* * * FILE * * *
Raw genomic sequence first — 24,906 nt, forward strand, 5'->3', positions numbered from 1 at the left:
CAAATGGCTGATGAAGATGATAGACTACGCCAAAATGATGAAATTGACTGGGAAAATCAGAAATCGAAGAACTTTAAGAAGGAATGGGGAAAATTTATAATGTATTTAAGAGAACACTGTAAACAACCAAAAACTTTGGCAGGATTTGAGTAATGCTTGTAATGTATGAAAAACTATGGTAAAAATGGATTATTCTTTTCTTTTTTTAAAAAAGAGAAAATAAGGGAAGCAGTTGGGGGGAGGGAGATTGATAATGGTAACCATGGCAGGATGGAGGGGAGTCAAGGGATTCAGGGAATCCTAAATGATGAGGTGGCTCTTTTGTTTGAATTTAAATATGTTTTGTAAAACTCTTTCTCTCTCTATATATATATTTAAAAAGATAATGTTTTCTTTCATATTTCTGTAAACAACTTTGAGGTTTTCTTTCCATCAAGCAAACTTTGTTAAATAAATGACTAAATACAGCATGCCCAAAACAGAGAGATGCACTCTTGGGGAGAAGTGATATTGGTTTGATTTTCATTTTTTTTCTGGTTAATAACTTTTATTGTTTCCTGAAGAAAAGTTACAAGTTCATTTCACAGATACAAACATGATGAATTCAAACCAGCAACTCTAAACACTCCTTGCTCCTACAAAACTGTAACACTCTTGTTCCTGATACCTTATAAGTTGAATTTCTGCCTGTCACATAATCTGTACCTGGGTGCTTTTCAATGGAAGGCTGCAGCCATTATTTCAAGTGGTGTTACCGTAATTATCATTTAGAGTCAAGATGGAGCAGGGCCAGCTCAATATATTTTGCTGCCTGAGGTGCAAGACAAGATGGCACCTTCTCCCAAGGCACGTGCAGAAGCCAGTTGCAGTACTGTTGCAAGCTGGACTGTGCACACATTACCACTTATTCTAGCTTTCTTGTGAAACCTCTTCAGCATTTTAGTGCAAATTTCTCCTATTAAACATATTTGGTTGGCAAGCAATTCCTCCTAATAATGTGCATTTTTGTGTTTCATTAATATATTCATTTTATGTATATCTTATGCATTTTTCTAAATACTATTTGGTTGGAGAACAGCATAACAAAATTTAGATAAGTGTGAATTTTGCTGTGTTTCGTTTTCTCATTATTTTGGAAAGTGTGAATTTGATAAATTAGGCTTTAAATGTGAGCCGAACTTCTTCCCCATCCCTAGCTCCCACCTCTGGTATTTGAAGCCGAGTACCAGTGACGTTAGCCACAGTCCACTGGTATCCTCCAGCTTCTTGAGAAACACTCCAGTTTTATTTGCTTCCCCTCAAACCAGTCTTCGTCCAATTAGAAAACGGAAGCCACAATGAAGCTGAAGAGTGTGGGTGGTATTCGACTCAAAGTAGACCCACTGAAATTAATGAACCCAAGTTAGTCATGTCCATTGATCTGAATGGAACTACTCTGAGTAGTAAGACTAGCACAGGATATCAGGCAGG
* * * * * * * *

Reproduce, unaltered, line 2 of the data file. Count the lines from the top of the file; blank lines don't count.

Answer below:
CAAATGGCTGATGAAGATGATAGACTACGCCAAAATGATGAAATTGACTGGGAAAATCAGAAATCGAAGAACTTTAAGAAGGAATGGGGAAAATTTATAATGTATTTAAGAGAACACTGTAAACAACCAAAAACTTTGGCAGGATTTGAGTAATGCTTGTAATGTATGAAAAACTATGGTAAAAATGGATTATTCTTTTCTTTTTTTAAAAAAGAGAAAATAAGGGAAGCAGTTGGGGGGAGGGAGATTGATAATGGTAACCATGGCAGGATGGAGGGGAGTCAAGGGATTCAGGGAATCCTAAATGATGAGGTGGCTCTTTTGTTTGAATTTAAATATGTTTTGTAAAACTCTTTCTCTCTCTATATATATATTTAAAAAGATAATGTTTTCTTTCATATTTCTGTAAACAACTTTGAGGTTTTCTTTCCATCAAGCAAACTTTGTTAAATAAATGACTAAATACAGCATGCCCAAAACAGAGAGATGCACTCTTGGGGAGAAGTGATATTGGTTTGATTTTCATTTTTTTTCTGGTTAATAACTTTTATTGTTTCCTGAAGAAAAGTTACAAGTTCATTTCACAGATACAAACATGATGAATTCAAACCAGCAACTCTAAACACTCCTTGCTCCTACAAAACTGTAACACTCTTGTTCCTGATACCTTATAAGTTGAATTTCTGCCTGTCACATAATCTGTACCTGGGTGCTTTTCAATGGAAGGCTGCAGCCATTATTTCAAGTGGTGTTACCGTAATTATCATTTAGAGTCAAGATGGAGCAGGGCCAGCTCAATATATTTTGCTGCCTGAGGTGCAAGACAAGATGGCACCTTCTCCCAAGGCACGTGCAGAAGCCAGTTGCAGTACTGTTGCAAGCTGGACTGTGCACACATTACCACTTATTCTAGCTTTCTTGTGAAACCTCTTCAGCATTTTAGTGCAAATTTCTCCTATTAAACATATTTGGTTGGCAAGCAATTCCTCCTAATAATGTGCATTTTTGTGTTTCATTAATATATTCATTTTATGTATATCTTATGCATTTTTCTAAATACTATTTGGTTGGAGAACAGCATAACAAAATTTAGATAAGTGTGAATTTTGCTGTGTTTCGTTTTCTCATTATTTTGGAAAGTGTGAATTTGATAAATTAGGCTTTAAATGTGAGCCGAACTTCTTCCCCATCCCTAGCTCCCACCTCTGGTATTTGAAGCCGAGTACCAGTGACGTTAGCCACAGTCCACTGGTATCCTCCAGCTTCTTGAGAAACACTCCAGTTTTATTTGCTTCCCCTCAAACCAGTCTTCGTCCAATTAGAAAACGGAAGCCACAATGAAGCTGAAGAGTGTGGGTGGTATTCGACTCAAAGTAGACCCACTGAAATTAATGAACCCAAGTTAGTCATGTCCATTGATCTGAATGGAACTACTCTGAGTAGTAAGACTAGCACAGGATATCAGGCAGG